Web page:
Monday, December 15, 2003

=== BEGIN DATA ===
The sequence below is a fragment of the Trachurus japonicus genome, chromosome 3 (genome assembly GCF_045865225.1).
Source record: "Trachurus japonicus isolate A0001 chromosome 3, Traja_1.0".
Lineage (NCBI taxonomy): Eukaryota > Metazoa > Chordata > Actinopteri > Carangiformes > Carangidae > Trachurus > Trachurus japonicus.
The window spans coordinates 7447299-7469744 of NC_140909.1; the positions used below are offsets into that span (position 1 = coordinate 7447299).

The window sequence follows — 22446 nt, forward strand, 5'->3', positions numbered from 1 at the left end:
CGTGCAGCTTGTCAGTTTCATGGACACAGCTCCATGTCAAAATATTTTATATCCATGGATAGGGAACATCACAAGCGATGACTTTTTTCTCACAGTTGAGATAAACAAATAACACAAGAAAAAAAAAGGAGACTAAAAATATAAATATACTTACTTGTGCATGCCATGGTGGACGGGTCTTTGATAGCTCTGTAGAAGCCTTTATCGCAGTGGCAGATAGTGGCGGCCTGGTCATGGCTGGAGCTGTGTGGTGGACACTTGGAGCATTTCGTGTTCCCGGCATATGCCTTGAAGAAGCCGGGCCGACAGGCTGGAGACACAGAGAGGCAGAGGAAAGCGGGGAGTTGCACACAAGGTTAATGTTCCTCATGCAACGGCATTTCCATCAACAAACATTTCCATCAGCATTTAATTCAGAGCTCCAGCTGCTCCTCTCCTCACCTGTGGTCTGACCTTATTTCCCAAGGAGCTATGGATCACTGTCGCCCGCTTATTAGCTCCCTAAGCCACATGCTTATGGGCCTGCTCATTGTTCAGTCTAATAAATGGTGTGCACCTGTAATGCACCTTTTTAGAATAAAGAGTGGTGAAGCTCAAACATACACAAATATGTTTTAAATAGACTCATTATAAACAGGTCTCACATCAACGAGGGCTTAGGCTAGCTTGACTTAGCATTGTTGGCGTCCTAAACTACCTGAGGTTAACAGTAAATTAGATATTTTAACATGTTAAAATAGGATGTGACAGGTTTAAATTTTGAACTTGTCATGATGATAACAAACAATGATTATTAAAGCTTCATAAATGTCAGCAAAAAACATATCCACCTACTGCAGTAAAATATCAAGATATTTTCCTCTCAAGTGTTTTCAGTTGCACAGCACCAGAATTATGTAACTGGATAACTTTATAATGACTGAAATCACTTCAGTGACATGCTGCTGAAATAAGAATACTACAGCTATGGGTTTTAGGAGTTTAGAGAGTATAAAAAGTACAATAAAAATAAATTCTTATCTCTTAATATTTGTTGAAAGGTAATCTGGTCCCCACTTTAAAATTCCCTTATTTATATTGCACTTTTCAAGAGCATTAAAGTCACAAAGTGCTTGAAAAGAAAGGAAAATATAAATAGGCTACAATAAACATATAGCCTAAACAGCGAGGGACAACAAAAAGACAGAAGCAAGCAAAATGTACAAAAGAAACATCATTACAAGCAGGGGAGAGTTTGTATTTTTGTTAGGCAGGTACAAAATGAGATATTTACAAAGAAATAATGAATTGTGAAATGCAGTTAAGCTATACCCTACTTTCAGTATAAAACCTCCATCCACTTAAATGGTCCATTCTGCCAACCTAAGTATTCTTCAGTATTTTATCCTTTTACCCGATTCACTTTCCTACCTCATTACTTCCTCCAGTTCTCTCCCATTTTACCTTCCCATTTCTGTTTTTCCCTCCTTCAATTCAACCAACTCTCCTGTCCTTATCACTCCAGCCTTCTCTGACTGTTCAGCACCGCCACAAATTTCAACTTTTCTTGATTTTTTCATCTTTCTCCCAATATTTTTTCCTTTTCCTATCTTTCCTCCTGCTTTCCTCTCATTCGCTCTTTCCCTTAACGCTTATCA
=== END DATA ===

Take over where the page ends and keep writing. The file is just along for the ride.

War News for December 15, 2003 Bring ‘em on: US soldier killed while disarming roadside bomb near Baghdad. Bring ‘em on: Four US soldiers wounded in two separate ambushes in Kuwait. Bring ‘em on: Four Iraqi policemen wounded by car bombing in western Baghdad. Bring ‘em on: Eight Iraqi policemen killed in suicide bombing in Husseiniyah. Bring ‘em on: One US soldier wounded in bomb ambush at “undisclosed location” in Iraq. Bring ‘em on: US convoy ambushed near Tikrit. Bring 'em on: Police station attacked with small arms, RPGs in Baghdad. Bring 'em on: Uprising reported in Fallujah. Analysis: Lieutenant AWOL’s obsession with Saddam Hussein. Saddam’s capture may have little effect on insurgency. More here, and here. Capture cuts both ways. "So this arrest cuts both ways - many Iraqis who feared that Saddam would return to power might now be more willing to be seen to be helping the occupation; equally, as a Baghdad businessman, Faris Al-Hadi, put it, there are many Iraqis who support the resistance, but who were not prepared to help it while Saddam was on the run, lest they be seen to be supporting the former dictator." Report from Fallujah. Cheers to jeers in Iraq. "'It's great that he's caught, but it wasn't him who screwed up the petrol and the electricity and everything else so badly, so now a canister of gas that was 250 dinars costs 4,000, if you can get one,' said Ghazi, a 52-year-old dentist, from his car as he queued with hundreds of other drivers waiting for petrol." Commentary Opinion: Partitioning Iraq would exacerbate Bush’s blunders. Opinion: From Thanksgiving to December 14, 2003. Casualty Reports Local story: Indiana soldier killed in Iraq. Rant of the Day The media has been treating the capture of Saddam Hussien like it’s VE Day. I’ve been following this war every day for the last seven months, and I’m a trained and experienced tactical analyst. I don’t see every spot report or intelligence summary; in fact, all I see are the press reports I find on the web. In the last seven days ending Saturday, there were an average of 21 attacks on US troops every day - and that doesn’t count attacks on Iraqi police the US command knows about and it damn sure doesn’t include the clandestine insurgent surveillance, logisitcs and communications functions we don’t know about but are still happening. There were four suicide bombings directed at US facilities last week. Every one was directed against a high-payoff target: a US division headquarters or a troop cantonment. All those activities are being coordinated, and the coordination is getting better. The insurgency is spreading. During Ramadan, there were an average of 35 attacks every day against US troops. That was quite an accomplishment from a tactical point of view. The ambushes are got much more sophisticated. Somebody coordinated all that activity; somebody recruits, somebody else runs supply, some other yahoo arranges target surveillance, and somebody’s in charge. If you bring me Saddam Hussein, an ADC or maybe his operations officer, and a shitload of communications gear I’d say you got something important. Bring me Saddam Hussein in his dirty pajamas, needing a bath and a shave, and I’d say you ain’t got shit because you just confirmed that the “dead-enders” aren’t important anymore. Worse, Saddam Hussein ran that country for 23 years. No dissent was tolerated. Iraqis remember what happened in 1991 when people rose up. I’d say that as long as Saddam remained uncaptured, he remained an implicit threat to any Iraqi who might want to rise up again. People feared him even while he was hiding. I doubt anybody fears L. Paul Bremer in the same way. I think in the next 30 days we may see the beginnings of a real civil war. Maybe for Lieutenant AWOL’s main priority - his precious political ass - that’s good. Now he can cut and run, handing over control to the IGC and calling it success. But it’s going to be a withdrawal like the British withdrew from Palestine in 1948 or the Soviets withdrew from Afghanistan. Company commanders and platoon leaders in Mosul, Sadr City and Najaf are going to hand over the firebase gate keys to the local warlord and hope they don’t get shot up too bad while they haul ass for the nearest aerial POE. But for the rest of us it’s going to suck. I hope I’m wrong, but I think we’re going to long rue the day we ever let Lieutenant AWOL change the regime in Iraq. As for the story of the capture, it’s really starting to smell funny. I really wish our press would start to ask questions instead of just parroting a story from an administration that has a long and established pattern of scripting, embellishing and lying.


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